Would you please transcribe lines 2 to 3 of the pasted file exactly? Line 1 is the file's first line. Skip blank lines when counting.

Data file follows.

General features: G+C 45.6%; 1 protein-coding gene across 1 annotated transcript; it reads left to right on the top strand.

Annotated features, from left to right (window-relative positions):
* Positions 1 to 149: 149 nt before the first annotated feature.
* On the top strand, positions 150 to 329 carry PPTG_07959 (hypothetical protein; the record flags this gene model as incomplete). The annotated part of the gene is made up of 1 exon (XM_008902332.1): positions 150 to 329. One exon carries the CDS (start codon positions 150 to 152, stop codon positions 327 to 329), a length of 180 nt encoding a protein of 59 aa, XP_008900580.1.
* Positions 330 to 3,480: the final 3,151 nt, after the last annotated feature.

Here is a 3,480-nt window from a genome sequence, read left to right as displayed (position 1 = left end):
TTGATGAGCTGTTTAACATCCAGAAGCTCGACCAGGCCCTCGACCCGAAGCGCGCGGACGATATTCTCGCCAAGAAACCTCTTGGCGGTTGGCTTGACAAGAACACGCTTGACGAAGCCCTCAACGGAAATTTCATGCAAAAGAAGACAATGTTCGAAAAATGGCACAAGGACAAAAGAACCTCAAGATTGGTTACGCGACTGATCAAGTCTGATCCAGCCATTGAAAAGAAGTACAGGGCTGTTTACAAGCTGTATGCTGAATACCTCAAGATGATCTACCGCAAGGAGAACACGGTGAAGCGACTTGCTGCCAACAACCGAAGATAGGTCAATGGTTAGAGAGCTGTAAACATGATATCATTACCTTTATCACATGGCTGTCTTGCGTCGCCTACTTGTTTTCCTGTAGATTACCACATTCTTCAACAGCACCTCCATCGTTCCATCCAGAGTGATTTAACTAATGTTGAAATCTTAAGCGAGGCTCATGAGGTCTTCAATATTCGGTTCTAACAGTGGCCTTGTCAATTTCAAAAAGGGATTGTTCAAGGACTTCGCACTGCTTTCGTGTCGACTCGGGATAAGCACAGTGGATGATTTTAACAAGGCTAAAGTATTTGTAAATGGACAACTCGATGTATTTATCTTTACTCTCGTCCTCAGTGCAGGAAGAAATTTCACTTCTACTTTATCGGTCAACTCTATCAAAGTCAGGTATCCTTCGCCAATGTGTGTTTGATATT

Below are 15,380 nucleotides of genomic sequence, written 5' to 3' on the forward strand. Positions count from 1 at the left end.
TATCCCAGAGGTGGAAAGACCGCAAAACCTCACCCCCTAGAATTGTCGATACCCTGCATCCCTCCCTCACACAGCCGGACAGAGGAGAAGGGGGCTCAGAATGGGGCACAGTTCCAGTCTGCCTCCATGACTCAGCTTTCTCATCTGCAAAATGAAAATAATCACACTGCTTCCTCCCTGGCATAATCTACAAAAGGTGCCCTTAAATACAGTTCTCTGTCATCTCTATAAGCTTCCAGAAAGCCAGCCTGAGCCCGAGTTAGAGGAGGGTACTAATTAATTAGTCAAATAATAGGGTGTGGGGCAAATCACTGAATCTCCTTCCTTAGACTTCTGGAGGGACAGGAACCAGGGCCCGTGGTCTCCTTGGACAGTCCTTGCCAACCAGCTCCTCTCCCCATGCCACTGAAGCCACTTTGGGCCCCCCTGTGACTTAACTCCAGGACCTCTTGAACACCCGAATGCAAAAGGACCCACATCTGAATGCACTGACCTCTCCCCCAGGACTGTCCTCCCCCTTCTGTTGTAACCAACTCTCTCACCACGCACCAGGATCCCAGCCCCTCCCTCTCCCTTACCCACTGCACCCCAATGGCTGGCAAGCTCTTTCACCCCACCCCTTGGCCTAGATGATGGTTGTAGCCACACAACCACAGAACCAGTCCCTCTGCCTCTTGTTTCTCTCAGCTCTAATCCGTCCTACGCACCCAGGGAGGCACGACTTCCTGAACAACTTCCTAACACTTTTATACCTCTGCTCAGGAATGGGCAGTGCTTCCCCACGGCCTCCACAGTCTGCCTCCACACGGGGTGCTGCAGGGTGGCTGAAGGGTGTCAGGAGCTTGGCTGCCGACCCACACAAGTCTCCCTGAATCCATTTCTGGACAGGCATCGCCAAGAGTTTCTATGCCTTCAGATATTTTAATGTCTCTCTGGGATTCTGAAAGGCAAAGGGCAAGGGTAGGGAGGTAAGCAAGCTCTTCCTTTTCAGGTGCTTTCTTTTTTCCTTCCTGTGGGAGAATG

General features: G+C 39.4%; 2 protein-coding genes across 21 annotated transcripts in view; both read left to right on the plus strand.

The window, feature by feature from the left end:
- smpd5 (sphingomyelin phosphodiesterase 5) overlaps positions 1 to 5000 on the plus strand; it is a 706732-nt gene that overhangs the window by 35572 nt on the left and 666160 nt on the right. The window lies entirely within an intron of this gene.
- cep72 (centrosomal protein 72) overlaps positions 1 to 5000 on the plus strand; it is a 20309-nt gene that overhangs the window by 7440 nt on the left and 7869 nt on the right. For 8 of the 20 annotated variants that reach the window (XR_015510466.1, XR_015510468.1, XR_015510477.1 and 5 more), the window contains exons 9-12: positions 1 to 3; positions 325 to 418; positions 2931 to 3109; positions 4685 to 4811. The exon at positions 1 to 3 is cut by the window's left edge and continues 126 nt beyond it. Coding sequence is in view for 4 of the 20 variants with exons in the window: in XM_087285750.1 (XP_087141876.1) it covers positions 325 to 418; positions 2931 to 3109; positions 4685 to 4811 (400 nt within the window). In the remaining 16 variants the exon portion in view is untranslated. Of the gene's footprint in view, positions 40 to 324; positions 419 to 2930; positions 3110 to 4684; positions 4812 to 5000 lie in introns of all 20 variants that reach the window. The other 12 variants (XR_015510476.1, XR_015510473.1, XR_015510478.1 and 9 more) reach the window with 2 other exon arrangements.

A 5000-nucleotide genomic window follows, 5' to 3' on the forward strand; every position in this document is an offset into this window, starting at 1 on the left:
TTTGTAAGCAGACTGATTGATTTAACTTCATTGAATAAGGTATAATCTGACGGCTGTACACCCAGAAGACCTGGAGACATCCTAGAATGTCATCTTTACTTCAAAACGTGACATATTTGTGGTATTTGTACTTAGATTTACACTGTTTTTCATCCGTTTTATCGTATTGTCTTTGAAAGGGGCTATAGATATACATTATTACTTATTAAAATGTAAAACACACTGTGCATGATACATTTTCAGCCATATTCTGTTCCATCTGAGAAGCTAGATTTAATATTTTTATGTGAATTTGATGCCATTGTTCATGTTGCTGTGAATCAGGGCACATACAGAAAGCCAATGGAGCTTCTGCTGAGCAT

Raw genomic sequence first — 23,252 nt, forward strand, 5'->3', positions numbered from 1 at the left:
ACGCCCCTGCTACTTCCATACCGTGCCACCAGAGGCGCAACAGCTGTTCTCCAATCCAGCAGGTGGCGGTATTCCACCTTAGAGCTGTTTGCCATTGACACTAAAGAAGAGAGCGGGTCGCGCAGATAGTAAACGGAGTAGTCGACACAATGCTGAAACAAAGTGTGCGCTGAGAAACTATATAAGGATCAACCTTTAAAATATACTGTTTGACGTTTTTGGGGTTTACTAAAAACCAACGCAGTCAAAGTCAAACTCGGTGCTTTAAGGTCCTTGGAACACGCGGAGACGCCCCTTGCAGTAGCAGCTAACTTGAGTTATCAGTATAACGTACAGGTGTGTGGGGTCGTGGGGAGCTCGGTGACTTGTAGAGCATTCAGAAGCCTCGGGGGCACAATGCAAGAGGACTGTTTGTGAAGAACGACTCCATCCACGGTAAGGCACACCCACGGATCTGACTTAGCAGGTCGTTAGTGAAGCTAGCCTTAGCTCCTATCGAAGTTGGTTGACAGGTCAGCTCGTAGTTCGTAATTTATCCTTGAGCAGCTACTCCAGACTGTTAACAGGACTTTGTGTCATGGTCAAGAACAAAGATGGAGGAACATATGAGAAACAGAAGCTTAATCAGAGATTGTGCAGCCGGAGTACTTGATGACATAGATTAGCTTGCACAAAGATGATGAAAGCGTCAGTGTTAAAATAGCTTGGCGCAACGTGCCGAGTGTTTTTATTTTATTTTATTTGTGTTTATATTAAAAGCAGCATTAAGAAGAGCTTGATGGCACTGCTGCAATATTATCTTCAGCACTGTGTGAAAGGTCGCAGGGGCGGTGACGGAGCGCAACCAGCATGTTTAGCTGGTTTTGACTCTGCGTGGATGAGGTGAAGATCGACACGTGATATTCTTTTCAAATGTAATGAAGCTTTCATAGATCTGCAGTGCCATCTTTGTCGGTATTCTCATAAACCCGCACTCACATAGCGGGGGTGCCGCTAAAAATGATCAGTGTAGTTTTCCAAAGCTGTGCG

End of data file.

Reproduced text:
Annotated features, from left to right (window-relative positions):
* Positions 1 to 149: 149 nt before the first annotated feature.